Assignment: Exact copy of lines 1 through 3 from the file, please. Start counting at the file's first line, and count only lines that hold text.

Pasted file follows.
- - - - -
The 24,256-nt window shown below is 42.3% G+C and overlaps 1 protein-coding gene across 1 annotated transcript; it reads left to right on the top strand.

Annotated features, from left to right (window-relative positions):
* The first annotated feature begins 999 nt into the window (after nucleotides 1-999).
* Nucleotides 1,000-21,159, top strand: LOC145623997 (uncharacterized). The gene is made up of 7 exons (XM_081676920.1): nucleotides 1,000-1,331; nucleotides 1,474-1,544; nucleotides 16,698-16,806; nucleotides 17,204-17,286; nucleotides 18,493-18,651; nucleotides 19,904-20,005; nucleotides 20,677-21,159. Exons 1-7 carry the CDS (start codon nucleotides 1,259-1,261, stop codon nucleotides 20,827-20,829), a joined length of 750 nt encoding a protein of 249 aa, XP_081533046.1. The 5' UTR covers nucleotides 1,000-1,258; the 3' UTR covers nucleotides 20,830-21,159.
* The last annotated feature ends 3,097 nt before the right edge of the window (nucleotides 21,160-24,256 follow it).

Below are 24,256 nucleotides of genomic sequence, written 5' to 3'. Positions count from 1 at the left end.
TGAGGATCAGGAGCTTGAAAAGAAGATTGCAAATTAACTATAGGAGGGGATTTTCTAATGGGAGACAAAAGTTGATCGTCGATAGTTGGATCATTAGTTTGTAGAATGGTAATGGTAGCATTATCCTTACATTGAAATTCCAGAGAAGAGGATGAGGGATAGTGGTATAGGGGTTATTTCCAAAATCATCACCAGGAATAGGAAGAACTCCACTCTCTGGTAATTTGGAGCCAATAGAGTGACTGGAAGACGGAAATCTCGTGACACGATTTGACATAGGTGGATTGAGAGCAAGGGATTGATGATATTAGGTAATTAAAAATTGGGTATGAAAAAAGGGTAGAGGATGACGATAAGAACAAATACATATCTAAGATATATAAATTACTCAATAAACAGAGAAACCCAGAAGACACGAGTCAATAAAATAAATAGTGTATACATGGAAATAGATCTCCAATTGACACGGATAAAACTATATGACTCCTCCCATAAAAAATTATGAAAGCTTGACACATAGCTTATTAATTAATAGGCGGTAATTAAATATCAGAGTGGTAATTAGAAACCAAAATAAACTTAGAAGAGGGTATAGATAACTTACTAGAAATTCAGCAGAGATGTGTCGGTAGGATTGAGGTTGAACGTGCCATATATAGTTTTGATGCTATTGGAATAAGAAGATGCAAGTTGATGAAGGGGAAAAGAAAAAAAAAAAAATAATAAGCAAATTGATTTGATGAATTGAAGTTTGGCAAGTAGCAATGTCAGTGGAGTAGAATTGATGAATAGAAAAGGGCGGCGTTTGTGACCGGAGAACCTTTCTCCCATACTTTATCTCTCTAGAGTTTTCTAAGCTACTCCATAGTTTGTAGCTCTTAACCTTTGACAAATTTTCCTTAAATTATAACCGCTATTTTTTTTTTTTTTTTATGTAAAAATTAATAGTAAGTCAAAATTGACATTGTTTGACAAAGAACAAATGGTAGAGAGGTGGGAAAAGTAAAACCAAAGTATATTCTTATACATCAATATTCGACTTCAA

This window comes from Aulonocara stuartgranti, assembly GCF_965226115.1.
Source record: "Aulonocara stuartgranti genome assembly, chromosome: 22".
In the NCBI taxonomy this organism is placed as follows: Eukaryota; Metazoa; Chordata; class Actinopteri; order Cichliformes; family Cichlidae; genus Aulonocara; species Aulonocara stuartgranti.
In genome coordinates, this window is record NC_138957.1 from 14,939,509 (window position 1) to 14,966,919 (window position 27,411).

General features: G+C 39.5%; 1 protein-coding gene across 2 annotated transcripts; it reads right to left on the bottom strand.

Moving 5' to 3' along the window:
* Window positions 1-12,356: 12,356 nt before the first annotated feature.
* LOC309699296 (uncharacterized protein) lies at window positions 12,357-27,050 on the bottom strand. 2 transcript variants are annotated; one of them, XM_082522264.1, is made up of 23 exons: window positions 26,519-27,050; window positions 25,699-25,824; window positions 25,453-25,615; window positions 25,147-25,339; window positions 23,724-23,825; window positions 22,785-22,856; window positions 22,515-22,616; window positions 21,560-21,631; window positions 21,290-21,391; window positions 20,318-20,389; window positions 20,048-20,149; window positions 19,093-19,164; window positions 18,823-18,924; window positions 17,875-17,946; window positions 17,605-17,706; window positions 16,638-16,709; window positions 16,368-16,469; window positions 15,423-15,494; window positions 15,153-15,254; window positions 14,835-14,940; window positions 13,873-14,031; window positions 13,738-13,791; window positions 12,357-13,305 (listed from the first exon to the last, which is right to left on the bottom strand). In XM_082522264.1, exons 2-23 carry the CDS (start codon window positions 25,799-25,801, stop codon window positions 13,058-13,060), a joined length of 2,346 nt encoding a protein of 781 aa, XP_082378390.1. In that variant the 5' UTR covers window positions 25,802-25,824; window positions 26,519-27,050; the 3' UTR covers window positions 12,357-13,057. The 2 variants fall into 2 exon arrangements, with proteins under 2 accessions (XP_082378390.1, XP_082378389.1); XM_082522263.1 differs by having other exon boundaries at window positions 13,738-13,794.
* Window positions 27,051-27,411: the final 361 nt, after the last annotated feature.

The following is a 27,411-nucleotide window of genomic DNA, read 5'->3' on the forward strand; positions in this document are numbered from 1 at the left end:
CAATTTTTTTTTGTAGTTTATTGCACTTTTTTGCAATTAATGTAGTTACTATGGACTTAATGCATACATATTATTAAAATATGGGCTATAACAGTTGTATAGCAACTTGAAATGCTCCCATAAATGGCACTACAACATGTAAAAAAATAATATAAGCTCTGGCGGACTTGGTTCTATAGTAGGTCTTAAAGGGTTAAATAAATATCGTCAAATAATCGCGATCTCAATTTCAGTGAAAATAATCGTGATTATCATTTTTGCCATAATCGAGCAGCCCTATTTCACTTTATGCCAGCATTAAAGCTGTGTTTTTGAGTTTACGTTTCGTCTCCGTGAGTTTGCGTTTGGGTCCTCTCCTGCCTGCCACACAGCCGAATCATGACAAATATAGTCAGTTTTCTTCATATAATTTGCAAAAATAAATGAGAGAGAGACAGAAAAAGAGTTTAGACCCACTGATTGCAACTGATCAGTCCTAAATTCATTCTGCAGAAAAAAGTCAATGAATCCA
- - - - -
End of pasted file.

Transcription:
The 24,256-nt window shown below is 42.3% G+C and overlaps 1 protein-coding gene across 1 annotated transcript; it reads left to right on the top strand.

Annotated features, from left to right (window-relative positions):
* The first annotated feature begins 999 nt into the window (after nucleotides 1-999).